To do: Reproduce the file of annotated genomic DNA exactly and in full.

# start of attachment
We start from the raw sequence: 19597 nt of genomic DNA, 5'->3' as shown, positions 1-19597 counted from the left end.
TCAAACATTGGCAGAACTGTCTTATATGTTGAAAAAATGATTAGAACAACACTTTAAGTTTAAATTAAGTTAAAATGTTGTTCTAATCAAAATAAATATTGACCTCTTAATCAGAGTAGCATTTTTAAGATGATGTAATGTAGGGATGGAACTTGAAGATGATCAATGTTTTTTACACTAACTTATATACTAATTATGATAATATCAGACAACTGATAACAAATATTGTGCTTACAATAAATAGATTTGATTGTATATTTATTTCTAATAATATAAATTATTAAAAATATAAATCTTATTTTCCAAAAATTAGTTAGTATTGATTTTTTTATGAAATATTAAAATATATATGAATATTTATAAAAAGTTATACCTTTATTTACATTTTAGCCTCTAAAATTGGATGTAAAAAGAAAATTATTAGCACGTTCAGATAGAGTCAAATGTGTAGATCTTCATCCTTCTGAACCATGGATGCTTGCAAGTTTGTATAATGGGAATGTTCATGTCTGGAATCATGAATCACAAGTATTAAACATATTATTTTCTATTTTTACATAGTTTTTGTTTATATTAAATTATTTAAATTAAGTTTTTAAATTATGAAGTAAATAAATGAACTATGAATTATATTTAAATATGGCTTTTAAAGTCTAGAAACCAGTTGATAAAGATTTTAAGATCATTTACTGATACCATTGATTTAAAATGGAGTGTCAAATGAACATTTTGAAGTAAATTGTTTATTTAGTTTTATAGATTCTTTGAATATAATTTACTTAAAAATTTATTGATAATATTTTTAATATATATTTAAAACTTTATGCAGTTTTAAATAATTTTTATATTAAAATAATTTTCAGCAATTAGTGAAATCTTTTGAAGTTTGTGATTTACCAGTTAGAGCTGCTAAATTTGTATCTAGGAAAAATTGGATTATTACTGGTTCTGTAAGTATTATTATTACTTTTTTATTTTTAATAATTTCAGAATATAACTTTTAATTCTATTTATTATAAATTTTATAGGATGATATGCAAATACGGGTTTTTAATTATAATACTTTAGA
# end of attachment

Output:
We start from the raw sequence: 19597 nt of genomic DNA, 5'->3' as shown, positions 1-19597 counted from the left end.
TCAAACATTGGCAGAACTGTCTTATATGTTGAAAAAATGATTAGAACAACACTTTAAGTTTAAATTAAGTTAAAATGTTGTTCTAATCAAAATAAATATTGACCTCTTAATCAGAGTAGCATTTTTAAGATGATGTAATGTAGGGATGGAACTTGAAGATGATCAATGTTTTTTACACTAACTTATATACTAATTATGATAATATCAGACAACTGATAACAAATATTGTGCTTACAATAAATAGATTTGATTGTATATTTATTTCTAATAATATAAATTATTAAAAATATAAATCTTATTTTCCAAAAATTAGTTAGTATTGATTTTTTTATGAAATATTAAAATATATATGAATATTTATAAAAAGTTATACCTTTATTTACATTTTAGCCTCTAAAATTGGATGTAAAAAGAAAATTATTAGCACGTTCAGATAGAGTCAAATGTGTAGATCTTCATCCTTCTGAACCATGGATGCTTGCAAGTTTGTATAATGGGAATGTTCATGTCTGGAATCATGAATCACAAGTATTAAACATATTATTTTCTATTTTTACATAGTTTTTGTTTATATTAAATTATTTAAATTAAGTTTTTAAATTATGAAGTAAATAAATGAACTATGAATTATATTTAAATATGGCTTTTAAAGTCTAGAAACCAGTTGATAAAGATTTTAAGATCATTTACTGATACCATTGATTTAAAATGGAGTGTCAAATGAACATTTTGAAGTAAATTGTTTATTTAGTTTTATAGATTCTTTGAATATAATTTACTTAAAAATTTATTGATAATATTTTTAATATATATTTAAAACTTTATGCAGTTTTAAATAATTTTTATATTAAAATAATTTTCAGCAATTAGTGAAATCTTTTGAAGTTTGTGATTTACCAGTTAGAGCTGCTAAATTTGTATCTAGGAAAAATTGGATTATTACTGGTTCTGTAAGTATTATTATTACTTTTTTATTTTTAATAATTTCAGAATATAACTTTTAATTCTATTTATTATAAATTTTATAGGATGATATGCAAATACGGGTTTTTAATTATAATACTTTAGA